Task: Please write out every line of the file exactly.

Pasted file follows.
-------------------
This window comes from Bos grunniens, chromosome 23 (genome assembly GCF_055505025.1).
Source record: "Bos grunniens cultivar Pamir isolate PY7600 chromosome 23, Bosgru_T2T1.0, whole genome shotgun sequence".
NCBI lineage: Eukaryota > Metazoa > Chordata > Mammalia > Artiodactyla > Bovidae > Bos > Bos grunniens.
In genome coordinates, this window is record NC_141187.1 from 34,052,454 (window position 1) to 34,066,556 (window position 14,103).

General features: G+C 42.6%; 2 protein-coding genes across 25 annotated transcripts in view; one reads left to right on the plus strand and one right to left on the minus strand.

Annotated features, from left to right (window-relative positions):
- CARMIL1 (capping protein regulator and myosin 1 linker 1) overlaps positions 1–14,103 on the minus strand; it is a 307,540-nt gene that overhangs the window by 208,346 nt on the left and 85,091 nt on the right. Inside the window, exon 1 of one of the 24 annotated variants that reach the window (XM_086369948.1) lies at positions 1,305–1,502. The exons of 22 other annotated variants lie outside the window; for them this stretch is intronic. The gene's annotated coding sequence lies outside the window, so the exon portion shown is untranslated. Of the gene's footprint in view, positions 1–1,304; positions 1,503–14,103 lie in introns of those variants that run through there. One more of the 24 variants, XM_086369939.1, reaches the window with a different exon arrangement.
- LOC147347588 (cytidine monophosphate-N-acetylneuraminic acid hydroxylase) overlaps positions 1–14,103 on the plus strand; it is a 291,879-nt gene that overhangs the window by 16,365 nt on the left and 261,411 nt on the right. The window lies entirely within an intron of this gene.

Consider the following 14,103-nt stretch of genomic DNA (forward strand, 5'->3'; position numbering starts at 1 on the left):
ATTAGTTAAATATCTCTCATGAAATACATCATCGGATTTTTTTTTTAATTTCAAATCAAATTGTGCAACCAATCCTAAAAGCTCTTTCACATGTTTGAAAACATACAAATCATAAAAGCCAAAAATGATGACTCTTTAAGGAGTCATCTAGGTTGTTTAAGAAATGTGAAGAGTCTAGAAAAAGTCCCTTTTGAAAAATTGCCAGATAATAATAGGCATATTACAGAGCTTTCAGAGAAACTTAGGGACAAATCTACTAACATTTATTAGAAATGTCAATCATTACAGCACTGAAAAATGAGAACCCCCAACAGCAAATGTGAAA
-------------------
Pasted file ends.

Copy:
This window comes from Bos grunniens, chromosome 23 (genome assembly GCF_055505025.1).
Source record: "Bos grunniens cultivar Pamir isolate PY7600 chromosome 23, Bosgru_T2T1.0, whole genome shotgun sequence".
NCBI lineage: Eukaryota > Metazoa > Chordata > Mammalia > Artiodactyla > Bovidae > Bos > Bos grunniens.
In genome coordinates, this window is record NC_141187.1 from 34,052,454 (window position 1) to 34,066,556 (window position 14,103).

General features: G+C 42.6%; 2 protein-coding genes across 25 annotated transcripts in view; one reads left to right on the plus strand and one right to left on the minus strand.

Annotated features, from left to right (window-relative positions):
- CARMIL1 (capping protein regulator and myosin 1 linker 1) overlaps positions 1–14,103 on the minus strand; it is a 307,540-nt gene that overhangs the window by 208,346 nt on the left and 85,091 nt on the right. Inside the window, exon 1 of one of the 24 annotated variants that reach the window (XM_086369948.1) lies at positions 1,305–1,502. The exons of 22 other annotated variants lie outside the window; for them this stretch is intronic. The gene's annotated coding sequence lies outside the window, so the exon portion shown is untranslated. Of the gene's footprint in view, positions 1–1,304; positions 1,503–14,103 lie in introns of those variants that run through there. One more of the 24 variants, XM_086369939.1, reaches the window with a different exon arrangement.
- LOC147347588 (cytidine monophosphate-N-acetylneuraminic acid hydroxylase) overlaps positions 1–14,103 on the plus strand; it is a 291,879-nt gene that overhangs the window by 16,365 nt on the left and 261,411 nt on the right. The window lies entirely within an intron of this gene.

Consider the following 14,103-nt stretch of genomic DNA (forward strand, 5'->3'; position numbering starts at 1 on the left):
ATTAGTTAAATATCTCTCATGAAATACATCATCGGATTTTTTTTTTAATTTCAAATCAAATTGTGCAACCAATCCTAAAAGCTCTTTCACATGTTTGAAAACATACAAATCATAAAAGCCAAAAATGATGACTCTTTAAGGAGTCATCTAGGTTGTTTAAGAAATGTGAAGAGTCTAGAAAAAGTCCCTTTTGAAAAATTGCCAGATAATAATAGGCATATTACAGAGCTTTCAGAGAAACTTAGGGACAAATCTACTAACATTTATTAGAAATGTCAATCATTACAGCACTGAAAAATGAGAACCCCCAACAGCAAATGTGAAA